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The Arising of the Bodhicitta

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by Sangharakshita

Lecture 11: the Arising of the Bodhicitta - Edited Version

Having Looked at Conversion to Buddhism, and conversion within Buddhism, one might think that it is hardly possible to go any further, and in a sense - though only in a sense - this is true. But conversion in Buddhism not only has different levels; it can also be approached from different aspects and points of view. This brings us to conversion understood in terms of what is known in Mahayana Buddhism as the bodhicitta utpada.* We can provisionally render this term bodhicitta utpada as `the arising (utpada) of the will (citta) to Enlightenment (bodhi)', but the term bodhi in particular needs a little more elucidation. It derives from a Sanskrit root meaning `to know' or `to understand', so it comes to mean `understanding', `wisdom', or even `Enlightenment'. Traditional Buddhism distinguishes three kinds of bodhi: sravaka-bodhi, `Enlightenment of the disciple'; pratyeka-bodhi, `private' or `individual' Enlightenment; and anuttara-samyaksambodhi, `unsurpassed, perfect Enlightenment'. Until we have grasped what is meant by these three kinds of Enlightenment, there is much in the development of the history of Buddhist thought, especially in India, which we are not really in a position to understand.

Sravaka literally means `one who hears'; it is the Indian word for a disciple. However, a disciple not only hears with the ear, but also hears within; that is, he or she is receptive to the word of the teacher.

Srava-kabodhi, the Enlightenment of the disciple or hearer, therefore means the illumination which is gained not only by one's own effort but also on the basis of having been taught the method and discipline by someone else. Having been shown the path, one makes an effort and gains Enlightenment. However, one makes no attempt to communicate that experience to anyone else; one has a teacher but no disciples.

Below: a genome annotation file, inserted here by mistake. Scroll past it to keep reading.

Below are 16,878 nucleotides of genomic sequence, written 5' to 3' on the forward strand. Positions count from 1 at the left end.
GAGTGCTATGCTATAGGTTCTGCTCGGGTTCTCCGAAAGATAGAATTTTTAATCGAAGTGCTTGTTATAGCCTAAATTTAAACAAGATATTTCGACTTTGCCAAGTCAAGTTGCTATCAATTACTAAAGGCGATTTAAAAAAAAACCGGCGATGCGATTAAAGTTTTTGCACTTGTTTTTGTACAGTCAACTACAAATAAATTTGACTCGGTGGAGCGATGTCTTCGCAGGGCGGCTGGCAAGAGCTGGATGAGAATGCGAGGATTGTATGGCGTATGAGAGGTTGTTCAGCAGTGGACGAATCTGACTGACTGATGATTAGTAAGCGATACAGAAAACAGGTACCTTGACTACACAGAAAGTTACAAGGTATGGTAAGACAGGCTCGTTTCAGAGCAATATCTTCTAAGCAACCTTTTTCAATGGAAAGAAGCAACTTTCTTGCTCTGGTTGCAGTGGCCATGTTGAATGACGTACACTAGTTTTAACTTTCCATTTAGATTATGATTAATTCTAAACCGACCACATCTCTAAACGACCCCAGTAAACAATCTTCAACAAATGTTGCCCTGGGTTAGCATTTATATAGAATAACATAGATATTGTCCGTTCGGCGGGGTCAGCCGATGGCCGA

Pratyeka-bodhi differs from sravaka-bodhi in that it is gained without the benefit of a teacher's instruction; one discovers the path for oneself. This is, of course, very difficult to achieve, and it is therefore very rare.

And having attained Enlightenment in this way, one makes no attempt to communicate one's knowledge and experience to anyone else: hence `private' or `individual' Enlightenment.

Thirdly, there is anuttara-samyaksambodhi: unsurpassed, perfect Enlightenment. This too is gained without a teacher, but having been gained it is not kept to oneself but communicated to other beings so that they may have the opportunity of sharing the experience of Enlightenment. Gaining Enlightenment `without a teacher' is to be understood in quite a narrow sense, of course, because it refers only to the present existence. Having been shown the way by others in previous lives, one has accumulated sufficient momentum to be carried through the present existence without a teacher, and to make the ultimate discovery by oneself.

At this stage a very important question arises, a question with far-reaching implications. What is the real, basic difference between these three kinds of bodhi? Are we concerned here with three different types of spiritual experience, or is it one and the same Enlightenment in each case? Is the difference between these three kinds of bodhi essential or merely accidental? When we first come across them, we might naturally conclude that the difference is circumstantial, or even adventitious, but in fact it is much more fundamental than that. Provisionally, the three bodhis may be said to represent three grades of Enlightenment within a hierarchical structure, the third of which is the highest, the consummation as it were, of the whole series.

If we want to identify the single essential distinction between these `grades', we can simplify things by amalgamating the first and second of them and setting them apart from the third, anuttara-samyaksambodhi.

The basic difference between these two categories obviously lies in the relation of the Enlightened being to other, unenlightened, people. The first group, whether they gain Enlightenment with or without a teacher, do not communicate their experience, whereas the second group do. This difference between the two is neither accidental nor merely external, because the communication, the `giving away', of spiritual experience is not at all the same as the giving of material things. If we happen to acquire a precious stone, the jewel itself remains the same whether we keep it or give it away. But with spiritual experiences it is not like that in the least, because something far more subtle, delicate, and complex is involved. A spiritual experience which can be kept to oneself, we can say, is not the same as one which is communicated - which indeed has to be communicated, in the sense that the very nature of the experience demands that it should be communicated.